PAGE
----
(CNN) — A Missouri woman was killed in the state’s flash flooding Thursday as inclement weather hammers several states in what forecasters predict will be a particularly nasty storm season.
As rescue teams were performing 18 “swift water rescues” in McDonald County, Missouri, Thursday morning, the woman — thought to be in her 60s — was driving over a bridge when she was caught up in “rapidly rising waters,” said Gregg Sweeten, the county’s emergency management director.
Sweeten said he was hopeful the Elk River, which runs through this county on the Arkansas state line, about 80 miles southwest of Springfield, Missouri, would crest late Thursday night.
South of the capital, Jefferson City, Interstate 44 was shut down because of high water. It’s since been reopened.
Forecasters warn that areas along the Gasconade River could see record water levels, and widespread flooding is expected to continue in Missouri and Kansas into the weekend.
Southern Missouri has witnessed widespread flash flooding as parts of 12 Midwestern and Eastern states experienced some sort of flood watch or warning Thursday.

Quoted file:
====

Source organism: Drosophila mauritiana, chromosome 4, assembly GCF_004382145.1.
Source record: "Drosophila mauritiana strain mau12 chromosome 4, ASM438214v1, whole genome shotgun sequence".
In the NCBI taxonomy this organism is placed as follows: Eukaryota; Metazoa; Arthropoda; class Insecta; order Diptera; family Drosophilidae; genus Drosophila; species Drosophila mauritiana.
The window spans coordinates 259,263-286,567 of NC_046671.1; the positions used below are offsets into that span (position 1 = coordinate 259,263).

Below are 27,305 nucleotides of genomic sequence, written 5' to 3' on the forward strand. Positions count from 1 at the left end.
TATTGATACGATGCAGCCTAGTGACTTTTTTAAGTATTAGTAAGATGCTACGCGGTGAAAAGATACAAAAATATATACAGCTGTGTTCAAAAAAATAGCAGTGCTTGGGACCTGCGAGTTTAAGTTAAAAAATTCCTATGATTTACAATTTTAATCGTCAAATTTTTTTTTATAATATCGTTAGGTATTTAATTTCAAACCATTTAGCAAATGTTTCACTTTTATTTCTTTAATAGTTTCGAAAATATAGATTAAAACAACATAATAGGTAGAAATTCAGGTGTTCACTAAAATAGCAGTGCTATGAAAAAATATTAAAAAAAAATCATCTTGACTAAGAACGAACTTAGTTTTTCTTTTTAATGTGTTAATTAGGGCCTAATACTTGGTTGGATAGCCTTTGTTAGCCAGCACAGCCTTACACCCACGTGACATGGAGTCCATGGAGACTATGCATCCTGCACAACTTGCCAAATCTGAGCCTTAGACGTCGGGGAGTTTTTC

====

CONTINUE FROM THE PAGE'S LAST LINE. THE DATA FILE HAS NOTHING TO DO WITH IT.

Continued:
Nashville, Tennessee, was one of the hardest hit, as parts of the city saw as many as 8 inches of rain overnight and in the morning. Another 1 to 3 inches were expected Thursday afternoon and evening, according to forecasters.
A flash flood emergency was issued for much of the city earlier Thursday, and a flash flood warning remains in place until the afternoon.
Atlanta also is under flash flood warning until Thursday evening, and flooding is possible across much of Georgia, South Carolina and North Carolina.
The weather struck as the National Oceanic and Atmospheric Administration revised its preseason hurricane forecast to say there is a 70% chance of an "above-normal" Atlantic hurricane season.
Where a normal season might bring six hurricanes, three of them above Category 3 or higher, this season could bring as many nine hurricanes, and five of them could be major, the NOAA says.
The NOAA says the season, which runs through November, could yield as many as 19 named storms.
CNN's Dave Hennen and Eliott C. McLaughlin contributed to this report.
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